Igloo How-To: Build an Igloo with only some snow and a knife!
How to Make an Igloo in Your Backyard
Just in time for winter, I’ve got something so fun and cool for you guys that frankly I’m jealous (I live in Texas, so I can’t do this even if I want to ). Today, kiddies, we’re going to learn how to build an igloo using only some snow and a knife! Cool! The video I’ve got that shows you how to do this is exceptionally interesting because it’s from 1951, it was
|originally released by the National Film Board of Canada as an educational film seriously intended to teach people how to build an igloo should they need to, plus the people building the igloo in it are actual Eskimos who have to do this to have some place to live. First, a few tips:|
- If it works, use it: you don’t need a “snow knife” as seen in the film, just something that will work as one–I suspect a machete or large kitchen knife (e.g. a chef’s knife) would work nicely.
- The last block that you’ll put at the very top must initially be larger than that hole. Put the block on top of the igloo and then, from the inside, shape and wiggle it to fit snugly into the hole, using the knife to trim away excess snow to get a perfect fit.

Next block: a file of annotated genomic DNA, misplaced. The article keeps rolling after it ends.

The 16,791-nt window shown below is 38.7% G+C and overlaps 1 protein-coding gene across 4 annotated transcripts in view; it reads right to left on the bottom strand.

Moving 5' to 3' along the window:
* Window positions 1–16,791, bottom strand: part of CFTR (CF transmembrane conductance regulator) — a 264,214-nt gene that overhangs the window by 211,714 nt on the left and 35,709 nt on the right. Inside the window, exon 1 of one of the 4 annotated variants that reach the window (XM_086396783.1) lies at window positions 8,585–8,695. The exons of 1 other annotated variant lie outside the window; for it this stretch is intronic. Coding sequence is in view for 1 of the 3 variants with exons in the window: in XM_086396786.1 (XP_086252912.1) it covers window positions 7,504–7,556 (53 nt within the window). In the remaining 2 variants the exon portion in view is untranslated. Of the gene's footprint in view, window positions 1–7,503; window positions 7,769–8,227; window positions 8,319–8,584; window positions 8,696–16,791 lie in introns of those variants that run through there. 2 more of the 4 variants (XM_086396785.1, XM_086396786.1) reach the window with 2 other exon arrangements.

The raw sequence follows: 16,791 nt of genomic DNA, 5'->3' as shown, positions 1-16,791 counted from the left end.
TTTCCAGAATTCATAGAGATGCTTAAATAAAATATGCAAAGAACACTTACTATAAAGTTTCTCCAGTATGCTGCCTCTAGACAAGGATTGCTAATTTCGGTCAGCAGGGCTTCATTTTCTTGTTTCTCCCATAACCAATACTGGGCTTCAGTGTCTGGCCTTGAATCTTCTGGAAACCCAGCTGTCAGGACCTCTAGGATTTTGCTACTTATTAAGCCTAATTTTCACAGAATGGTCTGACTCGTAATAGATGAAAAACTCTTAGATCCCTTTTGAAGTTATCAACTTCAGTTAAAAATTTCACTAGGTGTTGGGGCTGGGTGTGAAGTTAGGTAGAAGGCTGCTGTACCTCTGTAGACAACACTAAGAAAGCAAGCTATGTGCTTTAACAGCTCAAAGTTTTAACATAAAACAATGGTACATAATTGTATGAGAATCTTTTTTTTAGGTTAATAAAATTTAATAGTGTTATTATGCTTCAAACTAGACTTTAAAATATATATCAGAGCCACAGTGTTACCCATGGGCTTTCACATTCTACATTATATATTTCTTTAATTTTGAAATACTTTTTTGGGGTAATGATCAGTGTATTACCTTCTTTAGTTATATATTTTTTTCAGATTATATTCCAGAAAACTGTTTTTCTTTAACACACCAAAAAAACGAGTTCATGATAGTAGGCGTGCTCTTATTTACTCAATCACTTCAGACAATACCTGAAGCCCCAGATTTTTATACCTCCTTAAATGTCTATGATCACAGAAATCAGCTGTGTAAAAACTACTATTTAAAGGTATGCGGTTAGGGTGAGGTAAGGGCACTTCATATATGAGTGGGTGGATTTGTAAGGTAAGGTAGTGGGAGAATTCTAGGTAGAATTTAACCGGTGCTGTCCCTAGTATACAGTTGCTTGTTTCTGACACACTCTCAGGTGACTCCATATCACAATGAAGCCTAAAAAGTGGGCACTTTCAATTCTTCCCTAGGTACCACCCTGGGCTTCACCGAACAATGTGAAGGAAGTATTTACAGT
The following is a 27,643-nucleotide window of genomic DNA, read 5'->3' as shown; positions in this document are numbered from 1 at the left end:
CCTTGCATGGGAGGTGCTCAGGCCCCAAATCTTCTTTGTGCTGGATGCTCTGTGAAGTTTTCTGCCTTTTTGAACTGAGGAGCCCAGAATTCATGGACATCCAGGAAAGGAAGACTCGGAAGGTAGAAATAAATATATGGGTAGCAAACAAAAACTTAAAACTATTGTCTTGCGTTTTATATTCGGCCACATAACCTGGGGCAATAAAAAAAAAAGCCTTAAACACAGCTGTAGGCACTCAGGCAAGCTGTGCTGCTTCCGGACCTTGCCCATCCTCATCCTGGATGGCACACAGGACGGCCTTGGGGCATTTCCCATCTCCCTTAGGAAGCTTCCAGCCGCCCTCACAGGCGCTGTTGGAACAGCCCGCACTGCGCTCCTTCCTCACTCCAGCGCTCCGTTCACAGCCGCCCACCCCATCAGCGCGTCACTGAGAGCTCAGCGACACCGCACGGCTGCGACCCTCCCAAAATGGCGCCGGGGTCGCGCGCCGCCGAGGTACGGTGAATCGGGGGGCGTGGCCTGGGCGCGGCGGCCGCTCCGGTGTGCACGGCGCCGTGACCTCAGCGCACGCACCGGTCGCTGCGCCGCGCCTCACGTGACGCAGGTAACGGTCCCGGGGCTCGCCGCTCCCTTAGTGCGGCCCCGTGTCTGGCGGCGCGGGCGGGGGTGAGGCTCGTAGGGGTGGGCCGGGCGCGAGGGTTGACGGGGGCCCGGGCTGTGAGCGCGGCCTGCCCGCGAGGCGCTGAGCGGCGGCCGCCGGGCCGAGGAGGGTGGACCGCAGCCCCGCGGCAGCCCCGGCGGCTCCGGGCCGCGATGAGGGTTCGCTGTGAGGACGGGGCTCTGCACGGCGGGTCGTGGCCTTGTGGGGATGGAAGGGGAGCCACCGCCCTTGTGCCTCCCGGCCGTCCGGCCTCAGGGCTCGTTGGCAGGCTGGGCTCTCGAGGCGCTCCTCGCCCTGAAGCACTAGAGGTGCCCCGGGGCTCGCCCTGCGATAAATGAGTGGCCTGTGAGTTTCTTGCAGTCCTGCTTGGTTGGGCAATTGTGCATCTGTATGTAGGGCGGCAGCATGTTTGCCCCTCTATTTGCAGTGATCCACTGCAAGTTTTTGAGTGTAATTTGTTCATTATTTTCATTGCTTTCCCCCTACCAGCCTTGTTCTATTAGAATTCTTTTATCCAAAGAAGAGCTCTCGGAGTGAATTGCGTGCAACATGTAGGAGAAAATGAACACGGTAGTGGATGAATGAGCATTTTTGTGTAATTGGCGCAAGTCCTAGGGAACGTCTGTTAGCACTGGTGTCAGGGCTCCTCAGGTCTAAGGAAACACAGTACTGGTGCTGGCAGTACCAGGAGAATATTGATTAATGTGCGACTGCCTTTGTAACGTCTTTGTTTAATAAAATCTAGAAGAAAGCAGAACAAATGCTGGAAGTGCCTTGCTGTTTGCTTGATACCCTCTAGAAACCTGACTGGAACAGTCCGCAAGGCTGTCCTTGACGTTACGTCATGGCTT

- If you’re doing this as an actual shelter that you’re going to spend more than a few hours in, it’s highly recommended that you make a “cold sink”: this will help keep the inside warm by allowing the cold air, which is heavier than warm air and will fall into the cold sink, to be pushed outside. The warmth from your body and any heating device or fire you have inside will warm the air, that warm air will rise, and the cold air will fall into the cold sink. This diagram on the left should make it clear.
- For safety reasons, it is absolutely vital to create at least one air hole in the roof to avoid suffocation, even if you’ll only be in it for a short time. The inside of the igloo will get very warm due to heat from your body and the stove/heater/fire, even if it is cold and windy outside. Also, without ventilation, lethal levels of carbon dioxide from your breath and carbon monoxide from any fire or heater will occur eventually, and then you’ll die. And that would be bad.
Alright, here’s the video, stick around for some additional resources afterward:
Additional Resources and Further Reading
An excellent, and only one of two on the subject that I know of, book on igloo construction is How to Build an Igloo: And Other Snow Shelters by Norbert E. Yankielun, a seasoned cold-regions explorer and researcher, which has over 100 line drawings for you to follow.
Here’s an excellent guide on igloo building from the Norwegians with step-by-step instructions and lots of photos.